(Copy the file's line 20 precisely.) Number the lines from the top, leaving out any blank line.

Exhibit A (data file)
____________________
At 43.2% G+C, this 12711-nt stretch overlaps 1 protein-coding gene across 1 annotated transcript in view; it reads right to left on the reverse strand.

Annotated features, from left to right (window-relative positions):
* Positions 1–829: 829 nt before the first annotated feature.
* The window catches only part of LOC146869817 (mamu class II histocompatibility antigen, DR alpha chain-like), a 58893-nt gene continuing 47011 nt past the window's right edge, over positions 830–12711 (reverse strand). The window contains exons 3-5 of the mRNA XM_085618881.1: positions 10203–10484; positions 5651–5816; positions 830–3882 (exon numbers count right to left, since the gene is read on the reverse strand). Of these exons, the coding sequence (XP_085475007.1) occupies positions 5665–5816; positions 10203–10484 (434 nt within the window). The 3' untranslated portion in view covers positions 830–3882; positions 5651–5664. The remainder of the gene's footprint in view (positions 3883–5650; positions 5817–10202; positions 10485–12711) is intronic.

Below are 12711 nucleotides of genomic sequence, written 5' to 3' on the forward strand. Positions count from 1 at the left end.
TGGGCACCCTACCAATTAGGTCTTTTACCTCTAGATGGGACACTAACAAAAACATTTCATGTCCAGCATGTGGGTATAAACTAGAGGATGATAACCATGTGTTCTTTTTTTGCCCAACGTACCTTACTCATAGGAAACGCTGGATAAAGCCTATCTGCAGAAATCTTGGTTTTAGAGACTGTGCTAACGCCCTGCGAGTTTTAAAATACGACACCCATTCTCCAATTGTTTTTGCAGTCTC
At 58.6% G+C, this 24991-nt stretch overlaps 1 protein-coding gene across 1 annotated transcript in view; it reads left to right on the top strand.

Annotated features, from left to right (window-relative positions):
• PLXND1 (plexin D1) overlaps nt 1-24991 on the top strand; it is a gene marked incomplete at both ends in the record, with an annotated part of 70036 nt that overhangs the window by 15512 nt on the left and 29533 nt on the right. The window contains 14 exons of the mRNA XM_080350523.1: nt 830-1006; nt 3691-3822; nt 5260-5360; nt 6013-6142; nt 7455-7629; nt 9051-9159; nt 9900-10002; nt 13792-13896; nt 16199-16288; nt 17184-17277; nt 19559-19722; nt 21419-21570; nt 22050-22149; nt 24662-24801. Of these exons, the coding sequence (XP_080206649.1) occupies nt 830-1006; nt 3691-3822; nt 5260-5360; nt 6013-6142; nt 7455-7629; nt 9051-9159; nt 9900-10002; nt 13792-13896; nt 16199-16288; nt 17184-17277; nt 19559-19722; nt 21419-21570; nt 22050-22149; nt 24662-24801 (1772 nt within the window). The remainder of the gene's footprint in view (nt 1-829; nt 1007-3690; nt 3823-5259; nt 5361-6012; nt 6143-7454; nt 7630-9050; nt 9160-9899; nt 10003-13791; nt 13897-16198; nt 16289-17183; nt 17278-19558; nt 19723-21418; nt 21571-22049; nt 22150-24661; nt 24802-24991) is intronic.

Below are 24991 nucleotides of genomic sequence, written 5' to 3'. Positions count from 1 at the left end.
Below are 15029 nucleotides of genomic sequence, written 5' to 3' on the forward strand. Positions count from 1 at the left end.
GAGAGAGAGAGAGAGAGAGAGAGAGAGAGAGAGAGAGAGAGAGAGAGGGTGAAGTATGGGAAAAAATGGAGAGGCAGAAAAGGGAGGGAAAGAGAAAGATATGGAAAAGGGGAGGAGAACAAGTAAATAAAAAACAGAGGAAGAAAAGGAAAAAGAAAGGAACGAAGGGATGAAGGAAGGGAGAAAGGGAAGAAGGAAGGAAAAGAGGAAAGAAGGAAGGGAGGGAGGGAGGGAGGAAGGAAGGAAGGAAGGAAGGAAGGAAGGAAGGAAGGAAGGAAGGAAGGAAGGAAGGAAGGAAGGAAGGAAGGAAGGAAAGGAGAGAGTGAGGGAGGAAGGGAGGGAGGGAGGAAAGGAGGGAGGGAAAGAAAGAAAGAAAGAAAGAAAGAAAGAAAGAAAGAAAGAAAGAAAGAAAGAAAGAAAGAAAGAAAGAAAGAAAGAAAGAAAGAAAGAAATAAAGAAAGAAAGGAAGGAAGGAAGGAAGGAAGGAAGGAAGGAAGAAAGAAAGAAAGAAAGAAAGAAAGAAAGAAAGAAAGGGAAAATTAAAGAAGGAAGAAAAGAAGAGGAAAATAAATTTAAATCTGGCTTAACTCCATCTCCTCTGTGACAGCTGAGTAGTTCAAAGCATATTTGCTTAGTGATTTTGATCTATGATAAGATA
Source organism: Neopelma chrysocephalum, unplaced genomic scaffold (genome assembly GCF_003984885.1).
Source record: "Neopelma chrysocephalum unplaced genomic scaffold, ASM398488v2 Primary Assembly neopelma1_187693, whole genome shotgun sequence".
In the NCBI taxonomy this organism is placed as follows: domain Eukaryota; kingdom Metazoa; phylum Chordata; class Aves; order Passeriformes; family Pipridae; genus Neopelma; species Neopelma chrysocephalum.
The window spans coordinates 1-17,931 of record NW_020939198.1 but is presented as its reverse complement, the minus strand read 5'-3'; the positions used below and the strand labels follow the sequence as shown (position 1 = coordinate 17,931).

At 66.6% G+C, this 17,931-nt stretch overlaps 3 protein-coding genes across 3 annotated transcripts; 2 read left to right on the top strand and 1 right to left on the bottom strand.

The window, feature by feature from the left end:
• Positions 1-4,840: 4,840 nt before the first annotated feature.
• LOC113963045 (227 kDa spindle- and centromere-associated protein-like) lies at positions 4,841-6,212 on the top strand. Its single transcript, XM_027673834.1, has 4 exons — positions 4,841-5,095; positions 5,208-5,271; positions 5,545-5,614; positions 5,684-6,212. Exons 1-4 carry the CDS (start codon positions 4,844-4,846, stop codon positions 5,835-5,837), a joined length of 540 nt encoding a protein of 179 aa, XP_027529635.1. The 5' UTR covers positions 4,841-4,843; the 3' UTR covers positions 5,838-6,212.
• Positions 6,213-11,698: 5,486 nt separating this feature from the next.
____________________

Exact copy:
• LOC113963045 (227 kDa spindle- and centromere-associated protein-like) lies at positions 4,841-6,212 on the top strand. Its single transcript, XM_027673834.1, has 4 exons — positions 4,841-5,095; positions 5,208-5,271; positions 5,545-5,614; positions 5,684-6,212. Exons 1-4 carry the CDS (start codon positions 4,844-4,846, stop codon positions 5,835-5,837), a joined length of 540 nt encoding a protein of 179 aa, XP_027529635.1. The 5' UTR covers positions 4,841-4,843; the 3' UTR covers positions 5,838-6,212.